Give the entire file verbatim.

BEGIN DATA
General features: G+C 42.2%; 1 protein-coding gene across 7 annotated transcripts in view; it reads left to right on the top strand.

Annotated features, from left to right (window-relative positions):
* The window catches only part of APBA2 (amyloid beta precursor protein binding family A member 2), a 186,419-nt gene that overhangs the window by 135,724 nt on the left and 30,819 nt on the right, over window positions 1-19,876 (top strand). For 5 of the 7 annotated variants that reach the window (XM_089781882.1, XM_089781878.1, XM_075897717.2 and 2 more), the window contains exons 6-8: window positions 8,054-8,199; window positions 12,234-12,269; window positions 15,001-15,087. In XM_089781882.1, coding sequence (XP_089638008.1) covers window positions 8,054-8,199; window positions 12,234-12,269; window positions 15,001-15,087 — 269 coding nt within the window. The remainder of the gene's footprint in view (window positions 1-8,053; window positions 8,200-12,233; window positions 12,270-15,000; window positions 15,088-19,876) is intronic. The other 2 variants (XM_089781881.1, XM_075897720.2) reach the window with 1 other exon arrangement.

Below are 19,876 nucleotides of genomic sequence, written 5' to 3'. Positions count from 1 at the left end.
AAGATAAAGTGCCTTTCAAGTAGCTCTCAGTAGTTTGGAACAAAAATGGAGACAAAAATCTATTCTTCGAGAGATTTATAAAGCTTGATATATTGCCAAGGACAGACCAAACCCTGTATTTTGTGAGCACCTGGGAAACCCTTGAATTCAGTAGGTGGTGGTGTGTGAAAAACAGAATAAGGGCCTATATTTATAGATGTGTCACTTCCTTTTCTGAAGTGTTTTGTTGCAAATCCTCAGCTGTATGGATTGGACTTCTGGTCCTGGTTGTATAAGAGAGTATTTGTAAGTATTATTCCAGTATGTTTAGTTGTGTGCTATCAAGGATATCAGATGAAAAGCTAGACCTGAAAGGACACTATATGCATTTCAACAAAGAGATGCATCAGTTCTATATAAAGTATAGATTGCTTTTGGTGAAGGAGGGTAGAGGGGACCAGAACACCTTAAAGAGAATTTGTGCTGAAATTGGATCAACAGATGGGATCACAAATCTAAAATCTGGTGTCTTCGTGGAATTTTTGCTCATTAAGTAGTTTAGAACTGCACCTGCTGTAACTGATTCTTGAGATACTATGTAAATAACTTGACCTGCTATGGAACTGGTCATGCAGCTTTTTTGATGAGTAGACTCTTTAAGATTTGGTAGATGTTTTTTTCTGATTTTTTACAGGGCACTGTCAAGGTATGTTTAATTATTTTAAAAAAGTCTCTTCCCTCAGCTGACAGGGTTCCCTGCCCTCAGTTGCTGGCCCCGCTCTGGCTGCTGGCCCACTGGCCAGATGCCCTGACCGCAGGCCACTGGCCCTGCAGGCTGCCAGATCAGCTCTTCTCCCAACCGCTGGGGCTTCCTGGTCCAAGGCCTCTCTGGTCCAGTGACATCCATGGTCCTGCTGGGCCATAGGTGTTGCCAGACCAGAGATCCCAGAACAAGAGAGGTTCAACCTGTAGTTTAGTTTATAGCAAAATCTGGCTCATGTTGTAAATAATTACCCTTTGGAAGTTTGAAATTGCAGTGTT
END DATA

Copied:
General features: G+C 42.2%; 1 protein-coding gene across 7 annotated transcripts in view; it reads left to right on the top strand.

Annotated features, from left to right (window-relative positions):
* The window catches only part of APBA2 (amyloid beta precursor protein binding family A member 2), a 186,419-nt gene that overhangs the window by 135,724 nt on the left and 30,819 nt on the right, over window positions 1-19,876 (top strand). For 5 of the 7 annotated variants that reach the window (XM_089781882.1, XM_089781878.1, XM_075897717.2 and 2 more), the window contains exons 6-8: window positions 8,054-8,199; window positions 12,234-12,269; window positions 15,001-15,087. In XM_089781882.1, coding sequence (XP_089638008.1) covers window positions 8,054-8,199; window positions 12,234-12,269; window positions 15,001-15,087 — 269 coding nt within the window. The remainder of the gene's footprint in view (window positions 1-8,053; window positions 8,200-12,233; window positions 12,270-15,000; window positions 15,088-19,876) is intronic. The other 2 variants (XM_089781881.1, XM_075897720.2) reach the window with 1 other exon arrangement.

Below are 19,876 nucleotides of genomic sequence, written 5' to 3'. Positions count from 1 at the left end.
AAGATAAAGTGCCTTTCAAGTAGCTCTCAGTAGTTTGGAACAAAAATGGAGACAAAAATCTATTCTTCGAGAGATTTATAAAGCTTGATATATTGCCAAGGACAGACCAAACCCTGTATTTTGTGAGCACCTGGGAAACCCTTGAATTCAGTAGGTGGTGGTGTGTGAAAAACAGAATAAGGGCCTATATTTATAGATGTGTCACTTCCTTTTCTGAAGTGTTTTGTTGCAAATCCTCAGCTGTATGGATTGGACTTCTGGTCCTGGTTGTATAAGAGAGTATTTGTAAGTATTATTCCAGTATGTTTAGTTGTGTGCTATCAAGGATATCAGATGAAAAGCTAGACCTGAAAGGACACTATATGCATTTCAACAAAGAGATGCATCAGTTCTATATAAAGTATAGATTGCTTTTGGTGAAGGAGGGTAGAGGGGACCAGAACACCTTAAAGAGAATTTGTGCTGAAATTGGATCAACAGATGGGATCACAAATCTAAAATCTGGTGTCTTCGTGGAATTTTTGCTCATTAAGTAGTTTAGAACTGCACCTGCTGTAACTGATTCTTGAGATACTATGTAAATAACTTGACCTGCTATGGAACTGGTCATGCAGCTTTTTTGATGAGTAGACTCTTTAAGATTTGGTAGATGTTTTTTTCTGATTTTTTACAGGGCACTGTCAAGGTATGTTTAATTATTTTAAAAAAGTCTCTTCCCTCAGCTGACAGGGTTCCCTGCCCTCAGTTGCTGGCCCCGCTCTGGCTGCTGGCCCACTGGCCAGATGCCCTGACCGCAGGCCACTGGCCCTGCAGGCTGCCAGATCAGCTCTTCTCCCAACCGCTGGGGCTTCCTGGTCCAAGGCCTCTCTGGTCCAGTGACATCCATGGTCCTGCTGGGCCATAGGTGTTGCCAGACCAGAGATCCCAGAACAAGAGAGGTTCAACCTGTAGTTTAGTTTATAGCAAAATCTGGCTCATGTTGTAAATAATTACCCTTTGGAAGTTTGAAATTGCAGTGTT